Methods for reconstructing the dose to the patient from exit images have also been described in the literature. A publication not related to the above cited patents is: Markus Wendling, Robert J. W. Louwe, a Leah N. McDermott, Jan-Jakob Sonke, Marcel van Herk, and Ben J. Mijnheer, “Accurate two-dimensional IMRT verification using a back-projection EPID dosimetry method,” Med. Phys. 33, 259-273 (2006), and Markus Wendling, Leah N. McDermott, Anton Mans, Jan-Jakob Sonke, Marcel van Herk, and Ben J. Mijnheer, “A simple backprojection algorithm for 3D in vivo EPID dosimetry of IMRT treatments,” Med. Phys. 36, 3310-3321 (2009). The two reports also uses a series of EPID images for different field sizes and thicknesses as in the present invention, which in the reports is used to estimate an attenuation coefficient and a beam hardening coefficient in a fairly complicated process that is difficult to understand because the report is vague about some steps. Their method performs some conversions on the exit images and the dose to the patient is computed in a back projection algorithm. Whereas the invention here, while using some of the same input data, describes a method to convert the exit image directly to an in air x-ray intensity fluence map, and the dose to the patient is then computed from the in air fluence map using a forward dose algorithm in the same manner typically used in treatment planning systems.
In W D Renner, K Norton, T Holmes, “A method for deconvolution of integrated electronic portal images to obtain incident fluence for dose reconstruction,” JACMP 6, 22-39 (2005), a method is described for converting images of the treatment field taken with an image detector without the patient being there to in air x-ray intensity fluence maps, which are then used to compute the dose to the patient. The method can only be used to reconstruct the dose to the patient from images taken without the patient being there, or from a measurement of the radiation field before it intersects the patient. The method cannot be used to estimate the dose to the patient from measurement of the beam that exits from the patient.
An object of the invention is to provide for converting the exit images (5) taken during patient treatment to an in air x-ray (or other radiation) intensity fluence map (14) which are of a form that can then be employed to compute the dose to the patient using a dose computation system.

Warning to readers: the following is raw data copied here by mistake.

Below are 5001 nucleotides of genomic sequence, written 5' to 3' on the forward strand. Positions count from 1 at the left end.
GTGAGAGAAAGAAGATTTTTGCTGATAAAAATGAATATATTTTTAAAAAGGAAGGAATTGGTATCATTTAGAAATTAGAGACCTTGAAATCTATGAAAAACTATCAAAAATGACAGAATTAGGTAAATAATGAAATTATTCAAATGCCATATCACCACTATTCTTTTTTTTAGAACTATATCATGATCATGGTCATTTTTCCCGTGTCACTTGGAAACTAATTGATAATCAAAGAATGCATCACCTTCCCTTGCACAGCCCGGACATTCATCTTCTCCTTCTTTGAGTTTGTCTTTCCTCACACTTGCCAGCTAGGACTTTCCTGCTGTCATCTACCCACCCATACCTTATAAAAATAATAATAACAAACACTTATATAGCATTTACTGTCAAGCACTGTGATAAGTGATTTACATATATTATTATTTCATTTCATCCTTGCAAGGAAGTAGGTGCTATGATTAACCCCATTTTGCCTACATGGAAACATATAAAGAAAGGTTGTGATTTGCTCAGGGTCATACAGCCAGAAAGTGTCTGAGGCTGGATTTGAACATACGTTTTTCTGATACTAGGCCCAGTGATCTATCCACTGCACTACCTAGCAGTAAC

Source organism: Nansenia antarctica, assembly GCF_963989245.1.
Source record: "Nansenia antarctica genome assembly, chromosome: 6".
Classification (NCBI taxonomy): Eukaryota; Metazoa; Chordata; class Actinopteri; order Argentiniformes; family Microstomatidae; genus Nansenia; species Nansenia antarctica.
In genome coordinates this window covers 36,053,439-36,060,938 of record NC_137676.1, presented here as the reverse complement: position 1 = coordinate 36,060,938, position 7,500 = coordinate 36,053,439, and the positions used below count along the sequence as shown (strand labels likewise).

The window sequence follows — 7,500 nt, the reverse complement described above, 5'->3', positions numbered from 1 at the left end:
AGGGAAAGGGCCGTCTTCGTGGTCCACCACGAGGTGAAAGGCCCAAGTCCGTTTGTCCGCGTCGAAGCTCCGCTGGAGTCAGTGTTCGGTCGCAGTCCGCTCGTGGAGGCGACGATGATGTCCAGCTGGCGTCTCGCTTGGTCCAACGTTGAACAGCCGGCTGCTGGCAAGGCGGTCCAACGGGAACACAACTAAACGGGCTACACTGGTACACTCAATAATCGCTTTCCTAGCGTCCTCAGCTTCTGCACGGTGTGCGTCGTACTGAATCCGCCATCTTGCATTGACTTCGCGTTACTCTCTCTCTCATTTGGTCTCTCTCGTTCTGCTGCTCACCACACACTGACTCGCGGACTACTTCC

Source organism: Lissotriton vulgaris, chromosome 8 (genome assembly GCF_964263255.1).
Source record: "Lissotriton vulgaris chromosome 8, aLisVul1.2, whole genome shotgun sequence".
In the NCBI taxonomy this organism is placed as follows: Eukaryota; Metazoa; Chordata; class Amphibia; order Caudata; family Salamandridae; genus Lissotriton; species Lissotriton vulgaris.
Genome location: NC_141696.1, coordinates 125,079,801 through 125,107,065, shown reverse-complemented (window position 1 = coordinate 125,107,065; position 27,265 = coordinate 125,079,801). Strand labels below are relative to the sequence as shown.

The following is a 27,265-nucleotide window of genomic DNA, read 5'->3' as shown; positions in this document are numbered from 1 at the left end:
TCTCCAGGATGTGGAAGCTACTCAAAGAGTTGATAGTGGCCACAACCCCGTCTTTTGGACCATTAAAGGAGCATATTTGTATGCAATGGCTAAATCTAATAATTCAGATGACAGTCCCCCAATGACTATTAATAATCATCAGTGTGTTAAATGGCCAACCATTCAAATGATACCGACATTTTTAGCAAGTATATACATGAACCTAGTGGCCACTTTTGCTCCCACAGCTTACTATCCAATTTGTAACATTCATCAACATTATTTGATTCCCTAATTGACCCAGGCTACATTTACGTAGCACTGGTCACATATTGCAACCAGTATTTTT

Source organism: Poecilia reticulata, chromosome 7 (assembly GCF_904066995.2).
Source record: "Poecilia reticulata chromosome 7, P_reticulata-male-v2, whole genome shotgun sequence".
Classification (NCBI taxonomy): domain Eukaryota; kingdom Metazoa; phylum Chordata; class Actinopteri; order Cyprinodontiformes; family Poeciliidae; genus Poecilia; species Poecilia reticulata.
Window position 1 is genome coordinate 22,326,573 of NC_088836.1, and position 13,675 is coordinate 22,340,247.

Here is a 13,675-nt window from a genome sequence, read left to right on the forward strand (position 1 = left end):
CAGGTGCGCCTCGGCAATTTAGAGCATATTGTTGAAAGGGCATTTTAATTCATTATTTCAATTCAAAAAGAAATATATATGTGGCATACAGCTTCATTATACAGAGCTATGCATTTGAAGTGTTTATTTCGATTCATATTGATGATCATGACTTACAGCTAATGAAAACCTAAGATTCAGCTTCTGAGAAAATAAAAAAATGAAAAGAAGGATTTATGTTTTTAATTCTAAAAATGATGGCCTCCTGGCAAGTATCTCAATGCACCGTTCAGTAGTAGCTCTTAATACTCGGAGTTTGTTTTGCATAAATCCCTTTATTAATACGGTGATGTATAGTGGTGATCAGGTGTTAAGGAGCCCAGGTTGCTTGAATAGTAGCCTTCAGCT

These and other objects are attained in a method and system for determining a treatment dose delivered to a patient during radiation therapy based on integrated exit-transit images captured there from. In accordance with the method and system, a plurality of reference exit images are established. These reference exit images are measured by a radiation detector array for a range of treatment field sizes and a range of water equivalent phantom thicknesses emulating a patient. For each of the phantom thicknesses, a point spread kernel is determined for converting the radiation exit-transit images to corresponding in air radiation intensity fluence maps, with each in air radiation fluence map being indicative of an input radiation dose to the phantom, resulting in a plurality of reference point spread kernels. The radiation detector array is used to capture a plurality of integrated exit images for a plurality of the treatment fields upon a patient during radiation therapy of the patient, such that each integrated exit image includes a plurality of pixels defined with respect to the radiation detector array. The pixels each have an integrated pixel value associated therewith. There is defined for each pixel of the integrated exit images at least one water equivalent path representing a path traversed through the patient by a ray of radiation passing from a source to said pixel, the water equivalent path being calculated based upon image data established for the patient. At least one point spread kernel value is then interpolated from a plurality of reference point spread kernels for each pixel based on the water equivalent path. Deconvolution is performed on the patient exit images using the point spread kernel derived from the plurality of reference point spread kernels, whereby an in air radiation intensity fluence map indicative of the dose delivered to the patient is determined based on the exit images.